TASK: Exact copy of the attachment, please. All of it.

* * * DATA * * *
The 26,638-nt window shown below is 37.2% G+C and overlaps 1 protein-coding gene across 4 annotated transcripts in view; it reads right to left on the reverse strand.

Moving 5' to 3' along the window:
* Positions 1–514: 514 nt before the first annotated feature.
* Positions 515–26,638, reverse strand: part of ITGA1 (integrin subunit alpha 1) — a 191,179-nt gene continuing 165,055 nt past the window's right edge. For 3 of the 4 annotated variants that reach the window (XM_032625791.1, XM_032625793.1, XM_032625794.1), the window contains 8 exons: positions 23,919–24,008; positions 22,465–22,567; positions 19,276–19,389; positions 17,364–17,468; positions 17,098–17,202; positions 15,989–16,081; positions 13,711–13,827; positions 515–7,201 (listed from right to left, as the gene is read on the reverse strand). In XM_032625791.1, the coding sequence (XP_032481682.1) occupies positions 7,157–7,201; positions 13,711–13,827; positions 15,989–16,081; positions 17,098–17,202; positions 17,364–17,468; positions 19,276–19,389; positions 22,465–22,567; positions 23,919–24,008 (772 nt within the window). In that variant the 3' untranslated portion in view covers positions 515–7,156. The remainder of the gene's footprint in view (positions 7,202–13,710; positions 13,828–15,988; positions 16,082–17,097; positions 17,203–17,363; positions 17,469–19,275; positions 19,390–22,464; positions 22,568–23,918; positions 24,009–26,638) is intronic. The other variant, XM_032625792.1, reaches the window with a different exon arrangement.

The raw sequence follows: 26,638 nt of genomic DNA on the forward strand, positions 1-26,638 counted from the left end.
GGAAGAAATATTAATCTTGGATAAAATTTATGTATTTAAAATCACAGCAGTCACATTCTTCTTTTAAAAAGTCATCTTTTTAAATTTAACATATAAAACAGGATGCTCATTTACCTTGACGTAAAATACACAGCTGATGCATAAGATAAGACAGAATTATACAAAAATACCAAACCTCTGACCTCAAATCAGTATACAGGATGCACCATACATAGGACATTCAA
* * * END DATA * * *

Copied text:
The 26,638-nt window shown below is 37.2% G+C and overlaps 1 protein-coding gene across 4 annotated transcripts in view; it reads right to left on the reverse strand.

Moving 5' to 3' along the window:
* Positions 1–514: 514 nt before the first annotated feature.
* Positions 515–26,638, reverse strand: part of ITGA1 (integrin subunit alpha 1) — a 191,179-nt gene continuing 165,055 nt past the window's right edge. For 3 of the 4 annotated variants that reach the window (XM_032625791.1, XM_032625793.1, XM_032625794.1), the window contains 8 exons: positions 23,919–24,008; positions 22,465–22,567; positions 19,276–19,389; positions 17,364–17,468; positions 17,098–17,202; positions 15,989–16,081; positions 13,711–13,827; positions 515–7,201 (listed from right to left, as the gene is read on the reverse strand). In XM_032625791.1, the coding sequence (XP_032481682.1) occupies positions 7,157–7,201; positions 13,711–13,827; positions 15,989–16,081; positions 17,098–17,202; positions 17,364–17,468; positions 19,276–19,389; positions 22,465–22,567; positions 23,919–24,008 (772 nt within the window). In that variant the 3' untranslated portion in view covers positions 515–7,156. The remainder of the gene's footprint in view (positions 7,202–13,710; positions 13,828–15,988; positions 16,082–17,097; positions 17,203–17,363; positions 17,469–19,275; positions 19,390–22,464; positions 22,568–23,918; positions 24,009–26,638) is intronic. The other variant, XM_032625792.1, reaches the window with a different exon arrangement.

The raw sequence follows: 26,638 nt of genomic DNA on the forward strand, positions 1-26,638 counted from the left end.
GGAAGAAATATTAATCTTGGATAAAATTTATGTATTTAAAATCACAGCAGTCACATTCTTCTTTTAAAAAGTCATCTTTTTAAATTTAACATATAAAACAGGATGCTCATTTACCTTGACGTAAAATACACAGCTGATGCATAAGATAAGACAGAATTATACAAAAATACCAAACCTCTGACCTCAAATCAGTATACAGGATGCACCATACATAGGACATTCAA